- Projectiles incapacitate by damaging or destroying the central nervous system, or by causing lethal blood loss. To the extent the wound components cause or increase the effects of these two mechanisms, the likelihood of incapacitation increases. Because of the impracticality of training for head shots, this examination of handgun wounding relative to law enforcement use is focused upon torso wounds and the probable results.
Specific mechanisms of injury are through crushing (e.g., permanent cavity) and stretching (e.g., temporary cavity). The articles also notes that a gunshot wound can cause a psychological stop because the aggressor gives up after being shot. This article also offers up criticism of studies based on shooting incident results, such as Marshall's and Ellifritz's studies, reasoning:
There is no valid, scientific analysis of actual shooting results in existence, or being pursued to date. There are some well-publicized, so-called analyses of shooting incidents being promoted, however, that are greatly flawed.
These so called studies are further promoted as being somehow better and more valid than the work being done by trained researchers, surgeons and forensic labs. They disparage laboratories, claiming that the "street" is the real laboratory and their collection of results is the real measure of caliber effectiveness, as interpreted by them, of course. Yet their data from the street is collected haphazardly, lacking scientific method and controls, with no noticeable attempt to verify the less-than-reliable accounts of the participants with actual investigative or forensic reports.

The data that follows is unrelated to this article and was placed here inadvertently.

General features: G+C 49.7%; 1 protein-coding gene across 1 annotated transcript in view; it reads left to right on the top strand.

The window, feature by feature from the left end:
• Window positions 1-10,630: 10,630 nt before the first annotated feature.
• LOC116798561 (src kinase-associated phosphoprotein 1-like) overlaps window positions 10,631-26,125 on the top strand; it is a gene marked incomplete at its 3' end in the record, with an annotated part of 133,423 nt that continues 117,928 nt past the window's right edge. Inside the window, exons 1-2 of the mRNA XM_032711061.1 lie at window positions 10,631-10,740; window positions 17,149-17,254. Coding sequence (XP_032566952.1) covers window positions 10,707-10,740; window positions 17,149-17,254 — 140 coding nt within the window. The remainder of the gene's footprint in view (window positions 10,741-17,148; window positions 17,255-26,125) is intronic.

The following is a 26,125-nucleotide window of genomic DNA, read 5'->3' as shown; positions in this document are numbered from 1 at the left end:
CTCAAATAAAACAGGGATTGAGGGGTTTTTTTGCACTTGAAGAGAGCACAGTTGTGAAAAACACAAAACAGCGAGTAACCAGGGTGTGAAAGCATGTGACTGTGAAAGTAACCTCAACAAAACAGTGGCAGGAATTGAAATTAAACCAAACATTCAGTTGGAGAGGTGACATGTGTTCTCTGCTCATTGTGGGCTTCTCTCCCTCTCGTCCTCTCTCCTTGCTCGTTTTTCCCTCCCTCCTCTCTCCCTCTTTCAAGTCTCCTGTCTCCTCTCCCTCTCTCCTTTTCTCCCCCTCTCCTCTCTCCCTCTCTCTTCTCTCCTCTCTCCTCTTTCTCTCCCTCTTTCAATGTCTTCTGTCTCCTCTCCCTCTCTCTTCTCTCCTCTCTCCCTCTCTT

Further, it appears that many people are predisposed to fall down when shot. This phenomenon is independent of caliber, bullet, or hit location, and is beyond the control of the shooter. Given this predisposition, the choice of caliber and bullet is essentially irrelevant. The causing factors are most likely psychological in origin – thousands of books, movies and television shows have educated the general population that when shot, one is supposed to fall down.
The author offers several conclusions, including this:
Kinetic energy does not wound. Temporary cavity does not wound. The bullet must pass through the large, blood-bearing organs and be of sufficient diameter to promote rapid bleeding. Penetration less than 12 inches is too little – and "too little penetration will get you killed."
- "Handgun Wounding Factors and Effectiveness"--This is a July 1989 report prepared by the FBI, and apparently was the basis of the Ammo.com article cited directly above.
- "Handgun Self-Defense Ammunition Ballistics Test"--Lucky Gunner Ammo. Probably the largest collection of ballistic gelatin test results on the Internet.
- "The Ballistic Pressure Wave Theory of Handgun Bullet Incapacitation" (PDF)--Michael Courtney and Amy Courtney. This article addresses stress waves or amplified systemic pressure, as discussed in other articles, as a means of disabling a target. I would note that this theory is controversial simply because it adds a wounding factor that was not considered by Martin L. Fackler. From the introduction of the article:
Debates in terminal ballistics such as light-and fast vs. slow-and-heavy debates are dramatic oversimplifications of the more scientific question of whether the wound channel (directly crushed tissue) is the only contributor to handgun bullet effectiveness or whether a more energy dependent parameter such as hydrostatic shock, the temporary stretch cavity, or ballistic pressure wave can also contribute.